As economic growth slows down, China today resembles Western countries facing a problem of social order. It has responded by creating a high-tech version of a system of surveillance envisioned by Bentham, a British utilitarian thinker who lived from 1748 to 1832. It is unclear whether China’s intellectual elite have studied Bentham with the attention they have given to other Western thinkers. But Bentham’s idea of “the greatest happiness of the greatest number” is often cited in official discourse, and China’s creation of a social credit system (which punishes individuals if they deviate from norms of civic behavior) has many features in common with Bentham’s project of a universal Panopticon.
While the Panopticon is remembered as a plan for an ideal prison designed so that inmates would be under close observation at all times, Bentham intended it to be a model for social institutions of all kinds. Workhouses and factories and schools and hospitals were to be reconstructed on similar lines to facilitate omnipresent observation and behavior modification.
The goal of the Panopticon was to maximize social efficiency and general wellbeing. Personal freedom was not entirely sidelined, since Bentham allowed that where they were the best judges of their own interests, individuals could be left to their own devices. But liberty came behind collective goals in his utilitarian philosophy. In this regard, he was aligned with other Enlightenment thinkers of his day, who looked to intelligent despots to promote the cause of progress. Bentham himself made a long visit to Russia in the hope of converting the empress, Catherine the Great, to his ideas and implementing versions of the Panopticon project under her auspices.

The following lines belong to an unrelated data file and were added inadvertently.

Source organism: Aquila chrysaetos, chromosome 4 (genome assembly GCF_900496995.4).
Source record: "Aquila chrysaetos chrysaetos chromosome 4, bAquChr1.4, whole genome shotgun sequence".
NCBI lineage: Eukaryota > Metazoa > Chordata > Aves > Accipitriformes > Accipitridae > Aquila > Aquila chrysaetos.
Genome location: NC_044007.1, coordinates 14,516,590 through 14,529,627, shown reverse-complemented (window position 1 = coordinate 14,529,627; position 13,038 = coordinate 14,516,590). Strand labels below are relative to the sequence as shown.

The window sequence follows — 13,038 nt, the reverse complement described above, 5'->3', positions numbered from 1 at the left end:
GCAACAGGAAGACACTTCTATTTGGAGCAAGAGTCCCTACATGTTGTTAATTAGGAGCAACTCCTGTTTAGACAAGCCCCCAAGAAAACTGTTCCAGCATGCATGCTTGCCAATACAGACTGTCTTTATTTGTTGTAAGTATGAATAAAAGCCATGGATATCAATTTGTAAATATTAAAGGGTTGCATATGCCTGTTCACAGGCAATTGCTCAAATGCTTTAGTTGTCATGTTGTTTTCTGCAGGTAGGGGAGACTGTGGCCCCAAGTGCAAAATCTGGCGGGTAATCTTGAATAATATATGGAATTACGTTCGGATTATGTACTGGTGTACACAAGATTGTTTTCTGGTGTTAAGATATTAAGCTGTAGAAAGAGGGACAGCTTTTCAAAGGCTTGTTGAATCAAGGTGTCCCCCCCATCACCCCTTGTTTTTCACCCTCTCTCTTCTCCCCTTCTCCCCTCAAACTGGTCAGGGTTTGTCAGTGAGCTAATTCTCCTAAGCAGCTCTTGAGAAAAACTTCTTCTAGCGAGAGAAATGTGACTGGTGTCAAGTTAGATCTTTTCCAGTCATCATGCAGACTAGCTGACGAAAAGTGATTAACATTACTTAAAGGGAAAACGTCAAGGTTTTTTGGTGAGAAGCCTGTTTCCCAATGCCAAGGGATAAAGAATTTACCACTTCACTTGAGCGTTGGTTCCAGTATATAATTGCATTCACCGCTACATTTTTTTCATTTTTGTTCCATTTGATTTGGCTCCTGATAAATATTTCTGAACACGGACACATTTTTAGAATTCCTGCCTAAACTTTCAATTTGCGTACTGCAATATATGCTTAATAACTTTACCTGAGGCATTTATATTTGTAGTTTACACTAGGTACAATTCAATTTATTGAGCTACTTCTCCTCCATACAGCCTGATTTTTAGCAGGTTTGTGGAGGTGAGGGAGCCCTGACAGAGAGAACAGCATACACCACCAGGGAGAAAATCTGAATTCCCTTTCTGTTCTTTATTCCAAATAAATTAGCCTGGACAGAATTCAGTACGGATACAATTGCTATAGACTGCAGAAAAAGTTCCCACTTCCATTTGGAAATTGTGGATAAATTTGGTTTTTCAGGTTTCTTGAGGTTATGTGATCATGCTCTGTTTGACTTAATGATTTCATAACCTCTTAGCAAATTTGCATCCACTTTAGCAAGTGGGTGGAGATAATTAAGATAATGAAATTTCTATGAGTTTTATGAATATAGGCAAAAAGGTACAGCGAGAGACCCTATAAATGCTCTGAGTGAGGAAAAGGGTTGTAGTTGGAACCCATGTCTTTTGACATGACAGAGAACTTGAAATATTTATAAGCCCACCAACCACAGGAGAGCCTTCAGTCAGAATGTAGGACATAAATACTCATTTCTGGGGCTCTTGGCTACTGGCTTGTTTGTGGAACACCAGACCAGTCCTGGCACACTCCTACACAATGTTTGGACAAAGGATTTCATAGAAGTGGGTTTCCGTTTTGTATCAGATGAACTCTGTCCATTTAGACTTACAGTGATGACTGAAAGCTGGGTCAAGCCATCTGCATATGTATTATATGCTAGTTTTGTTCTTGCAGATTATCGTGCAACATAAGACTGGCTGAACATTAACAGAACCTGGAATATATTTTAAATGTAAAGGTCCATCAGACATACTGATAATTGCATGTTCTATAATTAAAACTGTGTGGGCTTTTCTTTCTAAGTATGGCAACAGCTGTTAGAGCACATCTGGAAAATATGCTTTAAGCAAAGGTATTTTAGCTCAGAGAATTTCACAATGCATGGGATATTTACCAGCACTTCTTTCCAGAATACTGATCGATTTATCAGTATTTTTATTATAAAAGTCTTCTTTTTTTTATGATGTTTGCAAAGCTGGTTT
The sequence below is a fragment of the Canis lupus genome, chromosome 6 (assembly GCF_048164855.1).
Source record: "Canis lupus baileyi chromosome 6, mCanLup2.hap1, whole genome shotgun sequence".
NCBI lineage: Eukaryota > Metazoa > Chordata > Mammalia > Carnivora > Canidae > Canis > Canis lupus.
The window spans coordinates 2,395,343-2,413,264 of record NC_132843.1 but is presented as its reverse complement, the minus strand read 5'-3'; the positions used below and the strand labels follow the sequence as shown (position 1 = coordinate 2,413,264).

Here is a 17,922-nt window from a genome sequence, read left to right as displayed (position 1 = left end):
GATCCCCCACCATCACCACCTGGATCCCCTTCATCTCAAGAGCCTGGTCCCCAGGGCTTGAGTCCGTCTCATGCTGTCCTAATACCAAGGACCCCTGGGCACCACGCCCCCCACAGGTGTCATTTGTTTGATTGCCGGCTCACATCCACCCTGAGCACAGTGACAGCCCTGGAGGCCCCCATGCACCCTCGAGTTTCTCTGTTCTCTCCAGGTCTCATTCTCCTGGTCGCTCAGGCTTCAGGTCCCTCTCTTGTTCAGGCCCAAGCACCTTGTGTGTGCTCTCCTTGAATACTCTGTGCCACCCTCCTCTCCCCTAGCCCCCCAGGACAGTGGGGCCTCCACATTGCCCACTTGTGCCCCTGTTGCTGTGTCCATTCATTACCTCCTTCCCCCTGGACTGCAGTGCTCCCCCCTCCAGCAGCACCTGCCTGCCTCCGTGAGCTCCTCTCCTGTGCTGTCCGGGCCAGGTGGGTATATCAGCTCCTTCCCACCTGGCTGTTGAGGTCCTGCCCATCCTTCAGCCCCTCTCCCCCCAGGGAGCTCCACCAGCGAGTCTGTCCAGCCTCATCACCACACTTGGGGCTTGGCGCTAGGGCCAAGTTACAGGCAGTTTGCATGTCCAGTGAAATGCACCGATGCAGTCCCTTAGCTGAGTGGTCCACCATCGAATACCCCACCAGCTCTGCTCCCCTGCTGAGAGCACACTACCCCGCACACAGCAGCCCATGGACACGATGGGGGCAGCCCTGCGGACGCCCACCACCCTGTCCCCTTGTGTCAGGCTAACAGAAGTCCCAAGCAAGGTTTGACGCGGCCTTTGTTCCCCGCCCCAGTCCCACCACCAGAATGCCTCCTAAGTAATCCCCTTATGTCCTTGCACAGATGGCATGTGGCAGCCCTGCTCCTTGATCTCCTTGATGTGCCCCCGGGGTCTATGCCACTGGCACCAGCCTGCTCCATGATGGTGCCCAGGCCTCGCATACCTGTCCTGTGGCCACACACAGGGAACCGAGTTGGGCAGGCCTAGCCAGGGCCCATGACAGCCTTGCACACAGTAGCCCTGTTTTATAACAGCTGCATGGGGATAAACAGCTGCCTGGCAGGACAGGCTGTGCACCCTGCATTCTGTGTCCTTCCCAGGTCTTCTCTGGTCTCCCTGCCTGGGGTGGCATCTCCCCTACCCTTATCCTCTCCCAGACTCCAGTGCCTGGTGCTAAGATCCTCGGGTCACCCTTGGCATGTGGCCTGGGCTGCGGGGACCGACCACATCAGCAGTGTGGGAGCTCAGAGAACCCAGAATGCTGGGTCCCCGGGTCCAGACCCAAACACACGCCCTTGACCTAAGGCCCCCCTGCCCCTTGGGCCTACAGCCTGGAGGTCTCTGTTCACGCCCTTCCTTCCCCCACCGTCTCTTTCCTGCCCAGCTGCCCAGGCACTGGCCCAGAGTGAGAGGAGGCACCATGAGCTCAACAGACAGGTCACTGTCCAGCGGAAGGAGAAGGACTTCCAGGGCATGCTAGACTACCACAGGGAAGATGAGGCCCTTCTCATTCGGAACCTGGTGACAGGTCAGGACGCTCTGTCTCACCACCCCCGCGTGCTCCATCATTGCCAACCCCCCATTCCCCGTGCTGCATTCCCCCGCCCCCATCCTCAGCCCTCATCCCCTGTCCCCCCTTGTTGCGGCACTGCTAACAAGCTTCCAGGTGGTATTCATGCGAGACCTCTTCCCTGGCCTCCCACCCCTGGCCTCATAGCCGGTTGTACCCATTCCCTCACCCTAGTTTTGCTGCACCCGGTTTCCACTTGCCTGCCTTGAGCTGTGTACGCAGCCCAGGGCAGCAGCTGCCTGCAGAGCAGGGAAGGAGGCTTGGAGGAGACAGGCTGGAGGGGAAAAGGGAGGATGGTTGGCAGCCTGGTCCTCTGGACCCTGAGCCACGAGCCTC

Nothing came of his visit, but it is significant in showing that the Enlightenment values the West has exported to non-Western countries have not always been liberal. Though it may have acquired some distinctively Russian features, Lenin’s Bolshevism was recognized by him and others as continuing a current in Enlightenment thinking about democracy that went back to the French Jacobins. What Russia absorbed from the West were illiberal Enlightenment values.
The same is true of the system of universal surveillance being constructed at the present time in China. Like Bentham’s Panopticon, its goals are partly pedagogic. The social credit system not only enforces norms and punishes violations of them, it also teaches and instills them. The aim is to internalize them in the population until they become habitual. The purpose is not just to discipline the population but to remodel it. Here one can detect a point of continuity with the Maoist project. The end-point envisioned is a transformation of human psychology.